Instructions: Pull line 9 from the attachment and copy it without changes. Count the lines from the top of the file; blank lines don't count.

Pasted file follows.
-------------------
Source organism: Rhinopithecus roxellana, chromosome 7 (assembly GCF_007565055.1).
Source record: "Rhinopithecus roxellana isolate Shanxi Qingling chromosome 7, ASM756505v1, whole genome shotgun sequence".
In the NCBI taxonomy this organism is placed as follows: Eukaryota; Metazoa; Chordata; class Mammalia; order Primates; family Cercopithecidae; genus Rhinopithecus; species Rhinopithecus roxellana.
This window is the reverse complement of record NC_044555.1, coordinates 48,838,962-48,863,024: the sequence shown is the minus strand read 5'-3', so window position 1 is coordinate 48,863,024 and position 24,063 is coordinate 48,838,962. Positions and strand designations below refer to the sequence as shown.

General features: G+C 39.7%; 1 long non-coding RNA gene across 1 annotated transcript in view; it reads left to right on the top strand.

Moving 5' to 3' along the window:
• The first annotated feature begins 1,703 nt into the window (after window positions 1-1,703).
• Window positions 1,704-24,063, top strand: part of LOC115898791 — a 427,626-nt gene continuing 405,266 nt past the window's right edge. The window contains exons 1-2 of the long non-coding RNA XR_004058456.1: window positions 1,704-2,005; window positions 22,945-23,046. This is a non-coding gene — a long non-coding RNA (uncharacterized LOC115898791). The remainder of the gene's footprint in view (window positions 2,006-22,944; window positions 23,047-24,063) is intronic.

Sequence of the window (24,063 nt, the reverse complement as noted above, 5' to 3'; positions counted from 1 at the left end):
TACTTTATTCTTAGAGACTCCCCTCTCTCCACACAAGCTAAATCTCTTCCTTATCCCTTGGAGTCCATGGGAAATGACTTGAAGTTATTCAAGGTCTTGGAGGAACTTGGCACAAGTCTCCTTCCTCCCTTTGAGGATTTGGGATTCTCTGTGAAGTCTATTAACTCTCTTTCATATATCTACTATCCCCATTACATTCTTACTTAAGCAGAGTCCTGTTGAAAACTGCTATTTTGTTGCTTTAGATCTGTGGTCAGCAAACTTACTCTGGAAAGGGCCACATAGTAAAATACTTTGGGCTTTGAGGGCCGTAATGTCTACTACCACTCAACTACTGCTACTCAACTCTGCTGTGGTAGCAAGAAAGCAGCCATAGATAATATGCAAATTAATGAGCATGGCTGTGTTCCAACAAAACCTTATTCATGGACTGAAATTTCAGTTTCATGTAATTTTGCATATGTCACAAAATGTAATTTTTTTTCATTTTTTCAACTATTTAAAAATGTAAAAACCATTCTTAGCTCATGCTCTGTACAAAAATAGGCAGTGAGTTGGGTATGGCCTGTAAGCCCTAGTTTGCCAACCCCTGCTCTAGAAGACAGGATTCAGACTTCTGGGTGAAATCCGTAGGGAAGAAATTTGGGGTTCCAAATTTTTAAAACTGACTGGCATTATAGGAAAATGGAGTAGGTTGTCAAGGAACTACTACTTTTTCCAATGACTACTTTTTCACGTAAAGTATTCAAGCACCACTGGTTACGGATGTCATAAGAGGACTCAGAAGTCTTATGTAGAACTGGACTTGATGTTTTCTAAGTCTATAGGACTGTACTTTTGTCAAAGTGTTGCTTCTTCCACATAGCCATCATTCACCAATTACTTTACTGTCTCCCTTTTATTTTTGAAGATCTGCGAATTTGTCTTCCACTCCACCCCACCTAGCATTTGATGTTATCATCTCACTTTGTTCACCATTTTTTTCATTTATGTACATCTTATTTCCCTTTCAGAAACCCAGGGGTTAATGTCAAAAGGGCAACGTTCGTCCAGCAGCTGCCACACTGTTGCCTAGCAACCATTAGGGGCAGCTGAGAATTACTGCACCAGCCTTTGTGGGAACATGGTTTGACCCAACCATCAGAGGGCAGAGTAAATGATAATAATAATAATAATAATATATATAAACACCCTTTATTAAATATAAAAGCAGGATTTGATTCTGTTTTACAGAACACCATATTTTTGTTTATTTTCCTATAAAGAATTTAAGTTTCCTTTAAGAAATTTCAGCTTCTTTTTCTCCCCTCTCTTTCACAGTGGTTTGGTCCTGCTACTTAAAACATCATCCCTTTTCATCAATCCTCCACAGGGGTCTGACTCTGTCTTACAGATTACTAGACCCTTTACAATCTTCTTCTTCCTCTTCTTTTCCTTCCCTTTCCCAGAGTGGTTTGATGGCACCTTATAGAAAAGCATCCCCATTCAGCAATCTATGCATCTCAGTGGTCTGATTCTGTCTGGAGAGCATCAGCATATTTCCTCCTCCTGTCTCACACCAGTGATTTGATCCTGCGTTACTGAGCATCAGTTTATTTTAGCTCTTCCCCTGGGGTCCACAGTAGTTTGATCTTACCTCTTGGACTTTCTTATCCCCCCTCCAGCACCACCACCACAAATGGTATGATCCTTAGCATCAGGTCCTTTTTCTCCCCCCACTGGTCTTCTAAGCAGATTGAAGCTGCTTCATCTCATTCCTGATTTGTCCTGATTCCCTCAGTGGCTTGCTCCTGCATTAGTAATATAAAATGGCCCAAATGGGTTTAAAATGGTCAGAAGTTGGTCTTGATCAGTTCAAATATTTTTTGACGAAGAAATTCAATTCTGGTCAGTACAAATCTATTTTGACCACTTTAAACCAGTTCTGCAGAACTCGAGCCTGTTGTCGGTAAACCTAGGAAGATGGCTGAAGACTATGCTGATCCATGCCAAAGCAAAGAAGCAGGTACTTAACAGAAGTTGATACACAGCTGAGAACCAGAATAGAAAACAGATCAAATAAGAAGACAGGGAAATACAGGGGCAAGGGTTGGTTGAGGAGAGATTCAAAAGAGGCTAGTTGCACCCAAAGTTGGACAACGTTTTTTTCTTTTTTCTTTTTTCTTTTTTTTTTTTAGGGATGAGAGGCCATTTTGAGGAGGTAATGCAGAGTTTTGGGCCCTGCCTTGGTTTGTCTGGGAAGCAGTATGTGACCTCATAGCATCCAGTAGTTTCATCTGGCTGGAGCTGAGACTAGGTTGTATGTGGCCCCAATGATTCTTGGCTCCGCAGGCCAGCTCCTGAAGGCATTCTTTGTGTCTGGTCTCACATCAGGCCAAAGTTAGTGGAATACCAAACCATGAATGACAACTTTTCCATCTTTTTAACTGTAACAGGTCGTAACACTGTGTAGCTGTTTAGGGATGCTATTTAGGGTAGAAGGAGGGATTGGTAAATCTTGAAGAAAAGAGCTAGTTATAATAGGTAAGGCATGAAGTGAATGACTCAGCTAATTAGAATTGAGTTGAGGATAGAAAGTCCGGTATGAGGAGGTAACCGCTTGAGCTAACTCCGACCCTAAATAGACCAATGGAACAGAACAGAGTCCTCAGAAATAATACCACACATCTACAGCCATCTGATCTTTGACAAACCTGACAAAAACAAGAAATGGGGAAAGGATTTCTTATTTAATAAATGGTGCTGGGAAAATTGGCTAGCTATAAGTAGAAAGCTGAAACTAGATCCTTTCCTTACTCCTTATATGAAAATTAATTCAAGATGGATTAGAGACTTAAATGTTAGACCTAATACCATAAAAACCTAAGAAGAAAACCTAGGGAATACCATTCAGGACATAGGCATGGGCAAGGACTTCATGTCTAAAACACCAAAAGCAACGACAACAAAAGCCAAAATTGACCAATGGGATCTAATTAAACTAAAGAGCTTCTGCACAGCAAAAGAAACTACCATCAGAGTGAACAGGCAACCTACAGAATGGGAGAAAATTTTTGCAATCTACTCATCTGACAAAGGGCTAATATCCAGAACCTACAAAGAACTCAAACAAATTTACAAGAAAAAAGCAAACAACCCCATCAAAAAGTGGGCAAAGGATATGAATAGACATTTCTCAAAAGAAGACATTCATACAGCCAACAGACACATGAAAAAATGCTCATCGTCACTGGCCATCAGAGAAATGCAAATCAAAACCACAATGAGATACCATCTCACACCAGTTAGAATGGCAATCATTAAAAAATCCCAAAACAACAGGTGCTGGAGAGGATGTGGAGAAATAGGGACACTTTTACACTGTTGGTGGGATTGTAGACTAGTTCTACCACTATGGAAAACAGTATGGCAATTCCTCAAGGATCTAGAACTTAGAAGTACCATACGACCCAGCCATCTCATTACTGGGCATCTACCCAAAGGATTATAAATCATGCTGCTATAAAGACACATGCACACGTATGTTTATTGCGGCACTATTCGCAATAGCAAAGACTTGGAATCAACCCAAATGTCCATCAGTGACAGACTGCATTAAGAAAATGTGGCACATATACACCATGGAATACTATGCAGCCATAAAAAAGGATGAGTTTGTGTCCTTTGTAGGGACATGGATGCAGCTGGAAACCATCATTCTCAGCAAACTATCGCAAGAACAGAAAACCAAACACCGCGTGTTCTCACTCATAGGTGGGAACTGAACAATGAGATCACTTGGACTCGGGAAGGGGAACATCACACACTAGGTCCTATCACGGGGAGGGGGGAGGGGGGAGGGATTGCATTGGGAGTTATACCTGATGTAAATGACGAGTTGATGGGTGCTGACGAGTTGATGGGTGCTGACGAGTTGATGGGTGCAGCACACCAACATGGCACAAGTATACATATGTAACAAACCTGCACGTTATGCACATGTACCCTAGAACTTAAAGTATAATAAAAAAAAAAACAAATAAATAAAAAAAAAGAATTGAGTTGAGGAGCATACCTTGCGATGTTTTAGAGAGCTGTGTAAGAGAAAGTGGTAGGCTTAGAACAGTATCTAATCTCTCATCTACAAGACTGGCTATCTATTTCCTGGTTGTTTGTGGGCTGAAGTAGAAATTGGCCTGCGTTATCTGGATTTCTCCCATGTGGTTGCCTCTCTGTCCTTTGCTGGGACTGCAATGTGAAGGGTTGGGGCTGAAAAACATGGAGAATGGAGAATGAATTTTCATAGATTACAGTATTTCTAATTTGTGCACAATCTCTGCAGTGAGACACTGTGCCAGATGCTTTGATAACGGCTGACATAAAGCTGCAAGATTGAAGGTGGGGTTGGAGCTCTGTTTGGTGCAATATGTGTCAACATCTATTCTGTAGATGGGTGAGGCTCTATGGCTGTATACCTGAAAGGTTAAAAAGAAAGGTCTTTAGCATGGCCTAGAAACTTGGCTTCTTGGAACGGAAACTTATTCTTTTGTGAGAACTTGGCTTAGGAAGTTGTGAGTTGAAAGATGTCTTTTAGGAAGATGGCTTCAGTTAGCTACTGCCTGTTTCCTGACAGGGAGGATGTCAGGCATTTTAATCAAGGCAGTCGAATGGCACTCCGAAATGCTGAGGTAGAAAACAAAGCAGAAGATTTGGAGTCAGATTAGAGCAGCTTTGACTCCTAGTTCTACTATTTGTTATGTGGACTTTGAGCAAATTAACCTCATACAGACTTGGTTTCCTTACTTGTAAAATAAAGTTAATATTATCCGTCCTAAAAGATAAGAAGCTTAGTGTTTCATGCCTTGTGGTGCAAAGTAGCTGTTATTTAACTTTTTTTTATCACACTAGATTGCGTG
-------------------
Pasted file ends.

Sequence of the window (24,063 nt, the reverse complement as noted above, 5' to 3'; positions counted from 1 at the left end):